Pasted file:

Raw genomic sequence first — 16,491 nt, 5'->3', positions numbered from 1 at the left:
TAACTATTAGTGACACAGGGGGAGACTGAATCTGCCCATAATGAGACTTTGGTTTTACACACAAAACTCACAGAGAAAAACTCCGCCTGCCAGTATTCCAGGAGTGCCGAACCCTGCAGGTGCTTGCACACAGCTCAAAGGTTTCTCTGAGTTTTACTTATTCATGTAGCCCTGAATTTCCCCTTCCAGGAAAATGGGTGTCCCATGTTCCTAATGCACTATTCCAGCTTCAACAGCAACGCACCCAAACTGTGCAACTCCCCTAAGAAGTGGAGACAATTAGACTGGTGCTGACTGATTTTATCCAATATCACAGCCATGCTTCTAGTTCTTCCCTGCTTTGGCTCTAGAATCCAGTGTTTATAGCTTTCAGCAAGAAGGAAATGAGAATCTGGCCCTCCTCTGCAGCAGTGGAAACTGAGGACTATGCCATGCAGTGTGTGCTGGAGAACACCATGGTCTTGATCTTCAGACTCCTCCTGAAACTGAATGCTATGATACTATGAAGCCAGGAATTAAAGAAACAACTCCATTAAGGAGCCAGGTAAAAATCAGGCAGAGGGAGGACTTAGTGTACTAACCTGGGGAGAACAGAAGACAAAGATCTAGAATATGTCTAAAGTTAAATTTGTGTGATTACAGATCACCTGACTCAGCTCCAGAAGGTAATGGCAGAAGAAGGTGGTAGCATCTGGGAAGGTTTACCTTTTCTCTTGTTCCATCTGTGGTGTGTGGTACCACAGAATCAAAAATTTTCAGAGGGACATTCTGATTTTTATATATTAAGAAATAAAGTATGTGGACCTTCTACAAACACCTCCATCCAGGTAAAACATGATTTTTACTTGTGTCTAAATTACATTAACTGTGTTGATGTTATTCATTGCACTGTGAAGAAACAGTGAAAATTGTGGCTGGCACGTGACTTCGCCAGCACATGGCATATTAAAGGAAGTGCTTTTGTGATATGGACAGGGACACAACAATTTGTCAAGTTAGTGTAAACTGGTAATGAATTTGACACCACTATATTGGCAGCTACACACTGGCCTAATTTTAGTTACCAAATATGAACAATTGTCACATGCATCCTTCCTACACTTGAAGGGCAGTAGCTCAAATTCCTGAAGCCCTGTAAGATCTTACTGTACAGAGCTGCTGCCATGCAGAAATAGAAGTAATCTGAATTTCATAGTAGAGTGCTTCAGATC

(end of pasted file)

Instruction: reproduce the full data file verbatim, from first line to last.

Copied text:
Raw genomic sequence first — 16,491 nt, 5'->3', positions numbered from 1 at the left:
TAACTATTAGTGACACAGGGGGAGACTGAATCTGCCCATAATGAGACTTTGGTTTTACACACAAAACTCACAGAGAAAAACTCCGCCTGCCAGTATTCCAGGAGTGCCGAACCCTGCAGGTGCTTGCACACAGCTCAAAGGTTTCTCTGAGTTTTACTTATTCATGTAGCCCTGAATTTCCCCTTCCAGGAAAATGGGTGTCCCATGTTCCTAATGCACTATTCCAGCTTCAACAGCAACGCACCCAAACTGTGCAACTCCCCTAAGAAGTGGAGACAATTAGACTGGTGCTGACTGATTTTATCCAATATCACAGCCATGCTTCTAGTTCTTCCCTGCTTTGGCTCTAGAATCCAGTGTTTATAGCTTTCAGCAAGAAGGAAATGAGAATCTGGCCCTCCTCTGCAGCAGTGGAAACTGAGGACTATGCCATGCAGTGTGTGCTGGAGAACACCATGGTCTTGATCTTCAGACTCCTCCTGAAACTGAATGCTATGATACTATGAAGCCAGGAATTAAAGAAACAACTCCATTAAGGAGCCAGGTAAAAATCAGGCAGAGGGAGGACTTAGTGTACTAACCTGGGGAGAACAGAAGACAAAGATCTAGAATATGTCTAAAGTTAAATTTGTGTGATTACAGATCACCTGACTCAGCTCCAGAAGGTAATGGCAGAAGAAGGTGGTAGCATCTGGGAAGGTTTACCTTTTCTCTTGTTCCATCTGTGGTGTGTGGTACCACAGAATCAAAAATTTTCAGAGGGACATTCTGATTTTTATATATTAAGAAATAAAGTATGTGGACCTTCTACAAACACCTCCATCCAGGTAAAACATGATTTTTACTTGTGTCTAAATTACATTAACTGTGTTGATGTTATTCATTGCACTGTGAAGAAACAGTGAAAATTGTGGCTGGCACGTGACTTCGCCAGCACATGGCATATTAAAGGAAGTGCTTTTGTGATATGGACAGGGACACAACAATTTGTCAAGTTAGTGTAAACTGGTAATGAATTTGACACCACTATATTGGCAGCTACACACTGGCCTAATTTTAGTTACCAAATATGAACAATTGTCACATGCATCCTTCCTACACTTGAAGGGCAGTAGCTCAAATTCCTGAAGCCCTGTAAGATCTTACTGTACAGAGCTGCTGCCATGCAGAAATAGAAGTAATCTGAATTTCATAGTAGAGTGCTTCAGATC